Jennifer F. Scharre, probate attorney, discusses the complexities of a conservatorship and how a power of attorney and estate plan documents can avoid the need to create a conservatorship.
One of the most frustrating things for my clients who are acting as conservator is the sheer amount of work and money that has to go into it. They have to make regular reports to the court about care, they have to file ongoing accounting, and they have to have a bond for all of the assets. A lot of times these clients ask me:
What could my mom or my dad, or my aunt or my uncle have been done to avoid this happening?
The answer is very simple. They could have completed some estate planning.
A durable power of attorney and advanced healthcare directive are absolutely key to staying out of a conservatorship. When most people look at these documents which range somewhere between two and twenty pages, it is difficult for them to realize how simple it would have been to complete these documents ahead of time and how difficult this process now becomes when you don’t have these documents in place.
Whenever we actually obtain a conservatorship, my clients are feeling justifiably a bit victorious that they have gotten through this difficult process. But often times they don’t realize the ongoing requirements that they have to the court.
They have to be bonded for whatever the estate’s assets are. They have to file a care plan with the court and notify all of the family members about exactly what they are doing with respect to medical decisions. They have to file accountings for all the payments they’re making on the Conservatee’s behalf and ultimately they have to ask the court for permission in order to sell any property. Now, this can be a very onerous requirement and often times harder than the actual petition for probate itself.
But, remember that when we are a conservator you are a fiduciary. You are not acting for yourself, you are acting for another individual and the court is the person exercising that oversight.
Conservatorship vs Power of Attorney
There are many types of power of attorney forms and other free legal forms available online.
The challenge for most of us is we do not know if we are using the right form or how to properly execute the form.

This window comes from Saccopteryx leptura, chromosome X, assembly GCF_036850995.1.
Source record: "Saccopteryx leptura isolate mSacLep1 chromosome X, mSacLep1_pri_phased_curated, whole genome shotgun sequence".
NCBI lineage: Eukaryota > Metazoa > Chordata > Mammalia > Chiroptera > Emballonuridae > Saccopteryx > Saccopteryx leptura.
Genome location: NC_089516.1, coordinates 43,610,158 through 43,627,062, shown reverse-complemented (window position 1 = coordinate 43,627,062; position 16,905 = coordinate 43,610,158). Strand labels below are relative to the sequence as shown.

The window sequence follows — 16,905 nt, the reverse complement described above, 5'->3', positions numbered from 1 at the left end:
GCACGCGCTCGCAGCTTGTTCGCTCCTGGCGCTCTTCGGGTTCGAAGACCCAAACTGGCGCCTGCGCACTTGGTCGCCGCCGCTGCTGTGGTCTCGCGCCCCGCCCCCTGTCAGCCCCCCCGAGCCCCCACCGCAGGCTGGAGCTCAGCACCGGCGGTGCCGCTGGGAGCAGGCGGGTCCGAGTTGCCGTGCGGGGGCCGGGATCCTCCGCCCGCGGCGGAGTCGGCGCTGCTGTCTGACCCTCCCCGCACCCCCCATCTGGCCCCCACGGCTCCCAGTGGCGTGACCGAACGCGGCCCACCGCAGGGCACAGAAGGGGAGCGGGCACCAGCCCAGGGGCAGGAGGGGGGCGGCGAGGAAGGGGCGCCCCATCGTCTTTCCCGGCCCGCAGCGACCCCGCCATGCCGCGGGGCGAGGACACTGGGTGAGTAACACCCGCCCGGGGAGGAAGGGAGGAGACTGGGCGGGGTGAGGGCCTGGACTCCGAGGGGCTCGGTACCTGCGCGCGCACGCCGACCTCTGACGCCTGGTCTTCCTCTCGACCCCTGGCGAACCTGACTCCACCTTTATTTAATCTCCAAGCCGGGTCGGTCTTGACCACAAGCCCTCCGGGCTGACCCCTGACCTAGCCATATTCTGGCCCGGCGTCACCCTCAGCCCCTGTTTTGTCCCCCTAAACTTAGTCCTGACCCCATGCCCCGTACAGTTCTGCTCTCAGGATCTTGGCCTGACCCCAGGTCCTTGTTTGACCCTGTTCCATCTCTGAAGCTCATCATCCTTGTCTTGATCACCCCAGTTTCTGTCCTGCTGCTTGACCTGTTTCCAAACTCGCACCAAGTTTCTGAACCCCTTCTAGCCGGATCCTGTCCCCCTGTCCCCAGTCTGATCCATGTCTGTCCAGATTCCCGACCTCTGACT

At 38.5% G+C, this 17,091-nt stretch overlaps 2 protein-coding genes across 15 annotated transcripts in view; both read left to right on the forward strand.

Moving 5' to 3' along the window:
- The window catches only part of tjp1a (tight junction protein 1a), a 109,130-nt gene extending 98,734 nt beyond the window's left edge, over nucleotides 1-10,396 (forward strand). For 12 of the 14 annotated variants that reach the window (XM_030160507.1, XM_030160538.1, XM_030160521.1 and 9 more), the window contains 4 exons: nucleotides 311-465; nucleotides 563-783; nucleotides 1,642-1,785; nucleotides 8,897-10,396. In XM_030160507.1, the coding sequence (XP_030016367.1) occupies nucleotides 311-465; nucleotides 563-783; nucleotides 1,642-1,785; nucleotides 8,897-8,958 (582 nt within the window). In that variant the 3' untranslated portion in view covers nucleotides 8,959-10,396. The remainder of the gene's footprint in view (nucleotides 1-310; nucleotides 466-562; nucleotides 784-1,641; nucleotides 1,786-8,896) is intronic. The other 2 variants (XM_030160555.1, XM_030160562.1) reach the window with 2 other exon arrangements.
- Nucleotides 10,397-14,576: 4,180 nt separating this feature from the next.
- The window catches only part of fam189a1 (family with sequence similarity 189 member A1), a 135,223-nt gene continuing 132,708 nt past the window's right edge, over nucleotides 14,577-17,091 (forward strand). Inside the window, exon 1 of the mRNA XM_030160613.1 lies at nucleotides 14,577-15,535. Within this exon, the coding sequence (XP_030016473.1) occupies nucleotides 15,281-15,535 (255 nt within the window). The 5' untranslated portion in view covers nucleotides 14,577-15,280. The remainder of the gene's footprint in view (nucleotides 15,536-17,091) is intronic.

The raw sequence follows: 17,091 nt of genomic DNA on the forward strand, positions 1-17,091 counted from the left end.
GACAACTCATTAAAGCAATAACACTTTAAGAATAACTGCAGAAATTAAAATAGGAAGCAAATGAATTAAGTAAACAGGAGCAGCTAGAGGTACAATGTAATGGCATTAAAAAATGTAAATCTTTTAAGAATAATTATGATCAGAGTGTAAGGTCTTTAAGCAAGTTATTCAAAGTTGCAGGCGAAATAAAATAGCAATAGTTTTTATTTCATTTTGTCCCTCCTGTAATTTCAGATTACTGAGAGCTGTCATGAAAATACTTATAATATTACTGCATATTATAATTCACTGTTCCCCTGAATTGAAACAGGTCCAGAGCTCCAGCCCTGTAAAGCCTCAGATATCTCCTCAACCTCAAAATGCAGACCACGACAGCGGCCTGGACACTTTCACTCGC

Estate planning for dummies may not get us the results we need. We recommend hiring an attorney.
As mentioned above, having the proper estate plan documents in place can avoid the need to create a conservatorship.
Just about everything you need to know is detailed on our conservatorship page. On that page, you will learn how to file for conservatorship, and the petition for a conservatorship to be the conservator of a person and the estate.
Conservatorship vs Trust
The Internet is a wonderful resource for many things. It is one thing to know what we need and another to know how to create the documents we need.
No matter what type of estate plan document is needed, it could be a costly mistake to download conservatorship forms or other estate planning forms from the Internet and start filling in the blanks. By the time we discover the do it yourself wills and trusts forms are not executed correctly it may be too late and conservatorship may become necessary.
A Trust and power of attorney can avoid the need to create a conservatorship. Jennifer details information in her video on our conservatorship vs trust page.
The California Conservatorship Handbook is available for download from the California Courts Website or you may simply click the link and be directed to the handbook.
About: Jennifer F. Scharre is an attorney at the San Jose law firm, Temmerman, Ciley & Kohlmann, LLP. She provides representation in an estate plan, conservatorship matters, power of attorneys, guardianship matters, and trust and estate administration and litigation.
Jennifer may be reached at 408-290-7210 or www.tcklawfirm.com.